'DRACONIAN' welfare cuts are increasingly driving cash-strapped Oxford families to rely on food banks, a human rights group has said.

Human Rights Watch released a new report today based on months of research interviews carried out in Oxford, Cambridgeshire and Hull.

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The report, published today, states: "This new phenomenon of growing hunger for some of the least well-off people in the country has emerged alongside a wide-ranging and draconian restructuring of the country’s welfare system since 2010.

"The number of people, including families with children, going hungry is rising at an alarming rate.

"As policies were implemented, reliance on food aid spiraled exponentially, with nongovernmental or charitable organizations stepping in to fill the hunger gap arising from this restructuring of the welfare architecture."

The report mentions Oxford Food Bank as one of the organisations working to redistribute surplus or near-expiry food to those who need it.

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Speaking to The Guardian in an article published today, dinner lady Thelma Trevis, who works at Orchard Meadow Primary School in Blackbird Leys, said: "We have teachers coming up to us in the middle of the day and they say there is a child who hasn’t had breakfast, who hasn’t eaten since the previous evening."

Orchard Meadow and neighbouring Pegasus primary schools were cited by the paper as schools which receive leftover fruit, vegetables, bread and dried goods from Oxford Food Bank.

Referencing the article on Twitter this morning, Oxford Food Bank wrote: "The government is failing in its duty of care, food surplus being used to relieve child hunger in Oxford."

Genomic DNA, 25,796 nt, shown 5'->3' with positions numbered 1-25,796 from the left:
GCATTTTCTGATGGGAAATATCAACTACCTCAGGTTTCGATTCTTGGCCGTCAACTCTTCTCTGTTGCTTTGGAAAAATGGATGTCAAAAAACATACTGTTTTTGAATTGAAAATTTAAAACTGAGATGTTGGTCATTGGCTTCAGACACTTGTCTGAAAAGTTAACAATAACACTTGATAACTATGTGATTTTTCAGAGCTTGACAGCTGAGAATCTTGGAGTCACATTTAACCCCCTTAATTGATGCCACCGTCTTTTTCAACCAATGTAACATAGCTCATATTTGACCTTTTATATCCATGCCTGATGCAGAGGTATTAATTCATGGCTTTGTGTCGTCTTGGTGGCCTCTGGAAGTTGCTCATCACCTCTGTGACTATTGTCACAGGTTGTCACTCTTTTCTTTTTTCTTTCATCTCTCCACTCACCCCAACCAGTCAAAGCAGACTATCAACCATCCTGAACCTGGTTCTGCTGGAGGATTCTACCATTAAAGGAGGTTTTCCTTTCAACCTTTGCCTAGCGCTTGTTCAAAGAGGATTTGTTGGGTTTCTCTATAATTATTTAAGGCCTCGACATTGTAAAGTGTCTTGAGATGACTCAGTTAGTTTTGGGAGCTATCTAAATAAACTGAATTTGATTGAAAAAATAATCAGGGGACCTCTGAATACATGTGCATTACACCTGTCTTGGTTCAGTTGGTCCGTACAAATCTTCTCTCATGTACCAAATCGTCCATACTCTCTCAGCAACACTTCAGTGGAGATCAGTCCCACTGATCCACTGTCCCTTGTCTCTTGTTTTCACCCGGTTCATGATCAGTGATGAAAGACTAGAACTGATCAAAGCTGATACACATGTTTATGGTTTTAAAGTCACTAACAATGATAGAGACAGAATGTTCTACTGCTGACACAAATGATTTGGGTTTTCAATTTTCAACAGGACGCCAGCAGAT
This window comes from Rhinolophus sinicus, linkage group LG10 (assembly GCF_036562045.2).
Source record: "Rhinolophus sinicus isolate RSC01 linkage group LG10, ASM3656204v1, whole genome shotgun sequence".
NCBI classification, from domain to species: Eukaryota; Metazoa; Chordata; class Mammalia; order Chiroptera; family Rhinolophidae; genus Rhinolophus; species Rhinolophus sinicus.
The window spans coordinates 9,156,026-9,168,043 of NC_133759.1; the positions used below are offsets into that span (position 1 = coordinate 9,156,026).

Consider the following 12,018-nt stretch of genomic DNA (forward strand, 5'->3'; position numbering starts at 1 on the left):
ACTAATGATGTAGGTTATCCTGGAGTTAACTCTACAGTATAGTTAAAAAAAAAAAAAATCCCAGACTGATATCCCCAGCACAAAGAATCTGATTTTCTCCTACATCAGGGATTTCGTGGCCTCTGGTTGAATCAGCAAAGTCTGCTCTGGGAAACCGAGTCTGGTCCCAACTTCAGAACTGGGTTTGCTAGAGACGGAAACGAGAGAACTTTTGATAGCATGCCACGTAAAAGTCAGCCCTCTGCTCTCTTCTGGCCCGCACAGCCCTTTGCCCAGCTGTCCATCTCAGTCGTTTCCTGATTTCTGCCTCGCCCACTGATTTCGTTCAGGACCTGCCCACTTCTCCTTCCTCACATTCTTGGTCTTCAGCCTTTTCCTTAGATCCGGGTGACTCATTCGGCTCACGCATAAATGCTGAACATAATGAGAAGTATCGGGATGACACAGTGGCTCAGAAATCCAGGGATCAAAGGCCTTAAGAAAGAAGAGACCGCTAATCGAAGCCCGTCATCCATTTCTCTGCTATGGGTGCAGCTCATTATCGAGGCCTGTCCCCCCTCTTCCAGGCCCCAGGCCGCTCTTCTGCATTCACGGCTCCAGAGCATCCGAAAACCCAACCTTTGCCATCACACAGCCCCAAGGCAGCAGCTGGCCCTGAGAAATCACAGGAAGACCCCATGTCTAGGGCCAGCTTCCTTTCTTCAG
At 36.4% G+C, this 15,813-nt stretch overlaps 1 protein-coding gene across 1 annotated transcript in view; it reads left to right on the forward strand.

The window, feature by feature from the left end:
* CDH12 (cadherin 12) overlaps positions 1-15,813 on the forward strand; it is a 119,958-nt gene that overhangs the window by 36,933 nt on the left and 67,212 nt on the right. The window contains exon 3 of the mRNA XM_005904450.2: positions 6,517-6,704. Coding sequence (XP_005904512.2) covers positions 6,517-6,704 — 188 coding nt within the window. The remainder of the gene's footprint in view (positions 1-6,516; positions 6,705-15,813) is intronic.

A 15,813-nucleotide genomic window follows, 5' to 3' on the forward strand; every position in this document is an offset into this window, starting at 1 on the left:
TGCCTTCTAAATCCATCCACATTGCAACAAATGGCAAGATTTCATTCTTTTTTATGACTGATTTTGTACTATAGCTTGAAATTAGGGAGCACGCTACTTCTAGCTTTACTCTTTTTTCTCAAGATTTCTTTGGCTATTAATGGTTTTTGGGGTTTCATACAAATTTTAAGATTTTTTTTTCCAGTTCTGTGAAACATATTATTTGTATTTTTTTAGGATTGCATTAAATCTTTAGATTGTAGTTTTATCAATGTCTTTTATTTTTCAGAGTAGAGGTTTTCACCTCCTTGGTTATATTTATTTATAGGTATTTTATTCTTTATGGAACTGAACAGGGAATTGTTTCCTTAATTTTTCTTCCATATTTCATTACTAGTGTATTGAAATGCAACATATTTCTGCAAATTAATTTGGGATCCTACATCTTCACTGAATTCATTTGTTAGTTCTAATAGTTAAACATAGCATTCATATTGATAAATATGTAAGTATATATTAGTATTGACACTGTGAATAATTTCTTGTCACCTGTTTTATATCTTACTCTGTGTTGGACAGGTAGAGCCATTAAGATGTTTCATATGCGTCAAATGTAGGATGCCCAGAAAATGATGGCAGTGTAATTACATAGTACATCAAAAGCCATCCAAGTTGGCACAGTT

Human Rights Watch's report said school teachers 'continue to raise alarm bells about children arriving at school hungry.' 

In 2017 The Oxford Academy in Littlemore, where a huge 54 per cent of students are eligible for free school meals, became a drop-off point for Community Emergency Foodbank (CEF) Oxford.

Human Rights Watch said changes to the benefits system 'had the effect of plunging people further into poverty and vastly exacerbating food insecurity.'

The group added: "Rather than being a necessary, bitter pill, these are policy choices taken by political leaders to cut state financial support."

It added that shortfalls in data collection about child food security meant the Government was 'falling down in its responsibilities under human rights law.' 

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Oxford city councillor Shaista Aziz said: "Hunger is a very real part of more and more people’s lives and the lives of children in our city, yet Oxford is one of the most affluent and richest cities in the country.

"It’s a shameful indictment of the state of Britain and this government that hunger and poverty are the daily lived realities of children and adults in one of the richest countries in the world."

The councillor, who represents Rose Hill, said Rose Hill Junior Youth Club is doing excellent work to cook fresh and nutritious food for children using supplies donated by the Oxford Food Bank.

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Ms Aziz added: "For some children, these fresh cooked meals are the only opportunity they have to eat a nutritious dinner because they don’t have food available at home."

A Department for Work and Pensions spokesperson said: "We’re helping parents to move into work to give families the best opportunity to move out of poverty.

“And it’s working – employment is at a record high and children growing up in working households are five times less likely to be in relative poverty.

“We spend £95 billion a year on working-age benefits and we’re supporting over one million of the country’s most disadvantaged children through free school meals. Meanwhile we’ve confirmed that the benefit freeze will end next year.”